From someone else, this might have seemed like just a blip. Not in this case. This is a woman whose first cookbook, written in 1973, Couscous and Other Good Food from Morocco, influenced the likes of Alice Waters, who incorporated couscous into the menu at Chez Panisse. Wolfert went on to write seven more cookbooks, beloved as much for the (often elaborate and complicated) recipes, as the storytelling.
The Alzheimer’s diagnosis spurred Thelin—who met Wolfert in 2005 while on assignment for Food & Wine — to propose a book project. It was made all the more urgent with the reality that Wolfert might lose access to the thousands of memories from her remarkable life. Unfortunately, after writing up the proposal, they discovered that most publishers weren’t interested, saying Wolfert’s time had passed. Undaunted, Thelin turned to Kickstarter. With donations from the likes of chefs Mario Batali and Daniel Patterson, and Wolfert’s numerous fans, Thelin was able to raise over $91,000, enough to to publish a beautiful, full-color biography with recipes and photos by talented food photographer Eric Wolfinger. You can see a sample of his work in the Mint and Egg Salad recipe below this article.
The result is a gorgeous hybrid cookbook and biography that reads like a page-turning novel. A feast not just for the eyes but for the senses, and one that’ll get you revved up to step into the kitchen with a sand pot, a frozen duck, and a fistful of Marash red pepper flakes. That same moxy Wolfert has shown her entire life is apparent in the way she approached her Alzheimer’s diagnosis. Rather than giving up, she’s focused on what she knew best to halt her decline as long as humanly possible—food. “She has turned to food as medicine, and it has reinvigorated her,” writes Thelin in the appendix, which focuses on Wolfert’s current diet and Alzheimer’s fighting regimen, a list that includes Bulletproof coffee with coconut oil and grass-fed butter, lots of berries and wild fish, and other brain-building foods.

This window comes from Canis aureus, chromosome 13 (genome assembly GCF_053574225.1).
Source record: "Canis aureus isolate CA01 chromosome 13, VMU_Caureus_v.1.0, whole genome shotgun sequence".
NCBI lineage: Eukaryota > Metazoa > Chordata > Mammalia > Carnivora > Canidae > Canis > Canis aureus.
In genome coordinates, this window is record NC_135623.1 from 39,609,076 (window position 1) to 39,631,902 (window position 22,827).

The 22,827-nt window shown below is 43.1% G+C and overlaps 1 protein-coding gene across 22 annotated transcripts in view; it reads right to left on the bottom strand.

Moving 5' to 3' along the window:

“I like real food,” Wolfert tells Thelin during one of their many cooking sessions. And, thanks to Unforgettable, we get to find out exactly what that food looks, tastes, and acts like.
Mint and Egg Salad
Recipe and text excerpted from
Unforgettable: The Bold Flavors of
Paula Wolfert’s Renegade Life
by Emily Kaiser Thelin
Recipe photo by Eric Wolfinger
This is nothing like your grandmother’s egg salad. Instead of a heavy mayonnaise dressing, eggs are tossed with vibrant slivered mint leaves and a light dressing of olive oil and lemon. What makes this salad unforgettable is Paula grates the eggs, so they are ethereally light. (As her longtime editor Fran McCullough notes, grating also makes traditional egg salad velvety smooth.) Paula offered this recipe as an accompaniment to köfte, Turkish grilled meat skewers. But it’s so good, it’s been doubled here to be enjoyed as a stand-alone or with a green salad as a light meal.
4 large eggs
1 to 2 cups (30 to 60 g) slivered mint leaves (depending on
the intensity of the mint)
1 cup (90 g) thinly sliced green onions, white and
2 teaspoons mild red pepper flakes, preferably Marash
2 tablespoons fruity extra-virgin olive oil
Juice of 1/2 lemon
Flaky sea salt
Serves 4 as a first course or side dish.
In a saucepan, combine the eggs with water to cover by 2 inches (5 cm) and bring to a boil over high heat. Lower the heat to medium-high and cook for 6 minutes.
Drain and place under cool running water to cool. Peel the eggs.
Using the large holes of a box grater, and working over a large bowl, grate the eggs.
Add the mint, green onions, and red pepper flakes and mix well. In a small bowl, whisk together the olive oil and lemon juice to taste, then drizzle over the egg mixture and toss to coat lightly and evenly. Season with salt.
Serve at room temperature or slightly chilled.